Research overview and objectives
This research project was carried out in Kyrgyzstan and Pakistan. Prior to 2020, both countries suffered from high losses, low cost recovery, and sub-standard electricity service quality. They were also substantially impacted by COVID-19, in terms of cases and deaths as well as lockdowns that severely restricted movement – but the pandemic also posed a new threat to the resilience and functioning of their power systems.
In Kyrgyzstan, smart meter installations have featured heavily in electricity distribution companies’ strategies to reduce losses and increase cost recovery. An estimated 215,000 electricity consumers had smart meters installed as of February 2020 (representing approximately 15% of the country’s total electricity connections) and there were plans to install several hundred more.
Pakistan’s approach has included both institutional innovations and technical upgrades. Utility Karachi Electric (KE) has made institutional efforts to incentivise payment increases by feeder level. Technological upgrades have focused on the replacement of old infrastructure with ABCs.
The research team explored how the shock of the COVID-19 pandemic affected the efficacy and resilience of smart meters in reducing losses and/or increasing cost recovery in the power sectors of the Kyrgyz Republic.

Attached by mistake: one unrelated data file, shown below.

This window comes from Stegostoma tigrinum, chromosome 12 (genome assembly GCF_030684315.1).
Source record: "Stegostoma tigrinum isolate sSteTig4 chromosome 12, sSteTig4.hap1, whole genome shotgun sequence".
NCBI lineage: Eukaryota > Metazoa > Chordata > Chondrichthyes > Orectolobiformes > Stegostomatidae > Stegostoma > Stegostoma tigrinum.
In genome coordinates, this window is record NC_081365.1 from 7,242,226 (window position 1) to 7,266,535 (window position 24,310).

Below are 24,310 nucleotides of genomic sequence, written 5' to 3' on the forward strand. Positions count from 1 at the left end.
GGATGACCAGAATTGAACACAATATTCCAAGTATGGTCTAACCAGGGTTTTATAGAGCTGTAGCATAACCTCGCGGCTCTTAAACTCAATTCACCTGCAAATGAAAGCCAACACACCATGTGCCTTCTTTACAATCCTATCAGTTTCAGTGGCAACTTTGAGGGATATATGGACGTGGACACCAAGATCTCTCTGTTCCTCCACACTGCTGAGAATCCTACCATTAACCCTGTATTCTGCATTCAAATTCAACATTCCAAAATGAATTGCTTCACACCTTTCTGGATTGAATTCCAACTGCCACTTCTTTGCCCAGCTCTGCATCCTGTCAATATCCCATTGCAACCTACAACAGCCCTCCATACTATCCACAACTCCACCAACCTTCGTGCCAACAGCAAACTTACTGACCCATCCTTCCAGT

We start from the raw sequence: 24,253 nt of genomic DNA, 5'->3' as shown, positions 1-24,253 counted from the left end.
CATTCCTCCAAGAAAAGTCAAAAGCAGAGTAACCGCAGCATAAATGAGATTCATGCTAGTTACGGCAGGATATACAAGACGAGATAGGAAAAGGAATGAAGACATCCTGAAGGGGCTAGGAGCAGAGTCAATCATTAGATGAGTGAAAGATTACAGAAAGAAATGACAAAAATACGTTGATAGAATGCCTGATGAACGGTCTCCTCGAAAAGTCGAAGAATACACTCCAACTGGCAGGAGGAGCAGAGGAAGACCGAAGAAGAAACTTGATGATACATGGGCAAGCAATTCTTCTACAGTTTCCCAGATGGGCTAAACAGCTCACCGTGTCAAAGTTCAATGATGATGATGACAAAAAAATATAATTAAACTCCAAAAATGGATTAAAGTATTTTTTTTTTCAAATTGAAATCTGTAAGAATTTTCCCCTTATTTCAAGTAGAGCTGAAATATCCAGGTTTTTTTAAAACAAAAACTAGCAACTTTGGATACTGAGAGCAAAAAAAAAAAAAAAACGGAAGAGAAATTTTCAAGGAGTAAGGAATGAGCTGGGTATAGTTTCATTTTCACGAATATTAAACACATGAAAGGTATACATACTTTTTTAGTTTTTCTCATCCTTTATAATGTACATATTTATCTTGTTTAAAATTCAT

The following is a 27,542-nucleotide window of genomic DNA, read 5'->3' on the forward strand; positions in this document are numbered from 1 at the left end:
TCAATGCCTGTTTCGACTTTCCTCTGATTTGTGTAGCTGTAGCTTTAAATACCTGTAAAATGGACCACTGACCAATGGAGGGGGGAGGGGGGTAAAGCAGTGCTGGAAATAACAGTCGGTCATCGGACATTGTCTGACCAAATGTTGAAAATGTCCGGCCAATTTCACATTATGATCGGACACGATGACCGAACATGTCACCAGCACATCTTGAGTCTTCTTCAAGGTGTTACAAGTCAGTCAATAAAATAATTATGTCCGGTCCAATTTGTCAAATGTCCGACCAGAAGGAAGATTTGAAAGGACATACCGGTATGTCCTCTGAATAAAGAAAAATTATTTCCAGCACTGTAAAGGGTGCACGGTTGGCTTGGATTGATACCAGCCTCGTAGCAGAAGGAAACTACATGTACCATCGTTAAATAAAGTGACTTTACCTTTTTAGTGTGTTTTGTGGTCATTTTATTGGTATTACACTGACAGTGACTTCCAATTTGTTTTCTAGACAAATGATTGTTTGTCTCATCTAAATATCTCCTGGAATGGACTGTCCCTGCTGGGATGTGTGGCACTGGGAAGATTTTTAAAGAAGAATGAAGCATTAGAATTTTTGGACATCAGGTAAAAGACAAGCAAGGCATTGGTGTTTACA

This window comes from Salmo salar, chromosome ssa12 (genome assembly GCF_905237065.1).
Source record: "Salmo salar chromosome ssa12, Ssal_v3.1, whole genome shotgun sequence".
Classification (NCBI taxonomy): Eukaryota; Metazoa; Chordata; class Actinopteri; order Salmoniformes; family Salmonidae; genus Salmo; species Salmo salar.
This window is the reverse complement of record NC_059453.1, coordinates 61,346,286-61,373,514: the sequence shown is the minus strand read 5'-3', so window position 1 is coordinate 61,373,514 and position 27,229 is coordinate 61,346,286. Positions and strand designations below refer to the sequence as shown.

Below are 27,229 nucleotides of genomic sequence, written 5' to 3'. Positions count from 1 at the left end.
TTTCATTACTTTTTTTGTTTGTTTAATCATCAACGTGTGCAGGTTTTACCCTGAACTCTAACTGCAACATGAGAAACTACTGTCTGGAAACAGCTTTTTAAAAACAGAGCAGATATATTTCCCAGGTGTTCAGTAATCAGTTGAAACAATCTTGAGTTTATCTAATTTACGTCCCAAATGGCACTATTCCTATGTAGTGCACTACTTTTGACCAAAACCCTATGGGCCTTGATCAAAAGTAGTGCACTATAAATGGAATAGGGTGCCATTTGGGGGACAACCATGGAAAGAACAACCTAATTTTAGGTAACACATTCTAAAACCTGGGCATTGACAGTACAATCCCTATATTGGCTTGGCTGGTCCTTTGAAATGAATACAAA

Meanwhile, in Pakistan, the team analysed the effectiveness of KE’s institutional innovations and infrastructure upgrades in improving its bottom line. The timing allowed the team to study the effects of COVID-19 on the utility’s operations and determine whether its interventions allowed it to better weather the effects of the pandemic.
The research design, methodology, and data varied depending on the country. For the Pakistan study, data came from two different sources:
Records from the Karachi power utility covering 2,163 feeder lines and providing a comprehensive and unique dataset including feeder level losses, revenue recovery, utility claims, consumer complaints, and which lines had ABCs installed. Datasets all started in 2018 and included at least two, and in some cases three, years of records.
Household survey data from approximately 3,000 residential customers that included household expenditure (electricity and non-electricity related), perceptions about neighbours’ electricity theft and payment practices and respondents’ beliefs about the utility’s performance.